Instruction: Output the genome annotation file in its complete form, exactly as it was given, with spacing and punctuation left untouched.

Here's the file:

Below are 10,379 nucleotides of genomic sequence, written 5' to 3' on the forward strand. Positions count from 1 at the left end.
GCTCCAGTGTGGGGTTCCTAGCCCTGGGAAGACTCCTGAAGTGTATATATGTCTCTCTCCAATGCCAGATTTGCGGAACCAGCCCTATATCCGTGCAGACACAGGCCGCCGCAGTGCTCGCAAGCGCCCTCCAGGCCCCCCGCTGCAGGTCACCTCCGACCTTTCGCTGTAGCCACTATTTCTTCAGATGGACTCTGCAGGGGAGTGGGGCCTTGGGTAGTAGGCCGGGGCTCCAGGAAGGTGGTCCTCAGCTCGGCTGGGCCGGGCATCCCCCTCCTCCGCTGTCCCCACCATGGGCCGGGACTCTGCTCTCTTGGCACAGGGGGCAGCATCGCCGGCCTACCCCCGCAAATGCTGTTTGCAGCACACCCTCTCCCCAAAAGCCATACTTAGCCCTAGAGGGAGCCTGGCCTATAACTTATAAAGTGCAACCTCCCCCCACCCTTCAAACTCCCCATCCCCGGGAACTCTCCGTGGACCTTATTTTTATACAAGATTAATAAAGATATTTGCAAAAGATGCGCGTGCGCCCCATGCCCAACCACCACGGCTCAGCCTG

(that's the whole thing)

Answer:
Below are 10,379 nucleotides of genomic sequence, written 5' to 3' on the forward strand. Positions count from 1 at the left end.
GCTCCAGTGTGGGGTTCCTAGCCCTGGGAAGACTCCTGAAGTGTATATATGTCTCTCTCCAATGCCAGATTTGCGGAACCAGCCCTATATCCGTGCAGACACAGGCCGCCGCAGTGCTCGCAAGCGCCCTCCAGGCCCCCCGCTGCAGGTCACCTCCGACCTTTCGCTGTAGCCACTATTTCTTCAGATGGACTCTGCAGGGGAGTGGGGCCTTGGGTAGTAGGCCGGGGCTCCAGGAAGGTGGTCCTCAGCTCGGCTGGGCCGGGCATCCCCCTCCTCCGCTGTCCCCACCATGGGCCGGGACTCTGCTCTCTTGGCACAGGGGGCAGCATCGCCGGCCTACCCCCGCAAATGCTGTTTGCAGCACACCCTCTCCCCAAAAGCCATACTTAGCCCTAGAGGGAGCCTGGCCTATAACTTATAAAGTGCAACCTCCCCCCACCCTTCAAACTCCCCATCCCCGGGAACTCTCCGTGGACCTTATTTTTATACAAGATTAATAAAGATATTTGCAAAAGATGCGCGTGCGCCCCATGCCCAACCACCACGGCTCAGCCTG